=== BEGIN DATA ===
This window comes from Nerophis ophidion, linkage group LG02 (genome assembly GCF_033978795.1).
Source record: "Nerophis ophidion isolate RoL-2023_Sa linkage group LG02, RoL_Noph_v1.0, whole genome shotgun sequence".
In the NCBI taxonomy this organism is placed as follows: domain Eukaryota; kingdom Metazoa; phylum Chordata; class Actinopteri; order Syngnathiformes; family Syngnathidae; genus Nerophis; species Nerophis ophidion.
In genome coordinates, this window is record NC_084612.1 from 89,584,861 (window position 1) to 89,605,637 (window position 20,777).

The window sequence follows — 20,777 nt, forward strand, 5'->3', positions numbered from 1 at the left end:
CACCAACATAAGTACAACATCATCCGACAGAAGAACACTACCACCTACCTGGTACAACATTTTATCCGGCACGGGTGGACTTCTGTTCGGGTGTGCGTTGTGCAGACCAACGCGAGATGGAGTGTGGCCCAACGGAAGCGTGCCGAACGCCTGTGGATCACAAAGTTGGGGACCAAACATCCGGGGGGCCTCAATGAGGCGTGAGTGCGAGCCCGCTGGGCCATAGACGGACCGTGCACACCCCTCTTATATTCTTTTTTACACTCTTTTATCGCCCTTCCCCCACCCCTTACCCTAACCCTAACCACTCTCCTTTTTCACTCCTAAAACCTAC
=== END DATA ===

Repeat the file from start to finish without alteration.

This window comes from Nerophis ophidion, linkage group LG02 (genome assembly GCF_033978795.1).
Source record: "Nerophis ophidion isolate RoL-2023_Sa linkage group LG02, RoL_Noph_v1.0, whole genome shotgun sequence".
In the NCBI taxonomy this organism is placed as follows: domain Eukaryota; kingdom Metazoa; phylum Chordata; class Actinopteri; order Syngnathiformes; family Syngnathidae; genus Nerophis; species Nerophis ophidion.
In genome coordinates, this window is record NC_084612.1 from 89,584,861 (window position 1) to 89,605,637 (window position 20,777).

The window sequence follows — 20,777 nt, forward strand, 5'->3', positions numbered from 1 at the left end:
CACCAACATAAGTACAACATCATCCGACAGAAGAACACTACCACCTACCTGGTACAACATTTTATCCGGCACGGGTGGACTTCTGTTCGGGTGTGCGTTGTGCAGACCAACGCGAGATGGAGTGTGGCCCAACGGAAGCGTGCCGAACGCCTGTGGATCACAAAGTTGGGGACCAAACATCCGGGGGGCCTCAATGAGGCGTGAGTGCGAGCCCGCTGGGCCATAGACGGACCGTGCACACCCCTCTTATATTCTTTTTTACACTCTTTTATCGCCCTTCCCCCACCCCTTACCCTAACCCTAACCACTCTCCTTTTTCACTCCTAAAACCTAC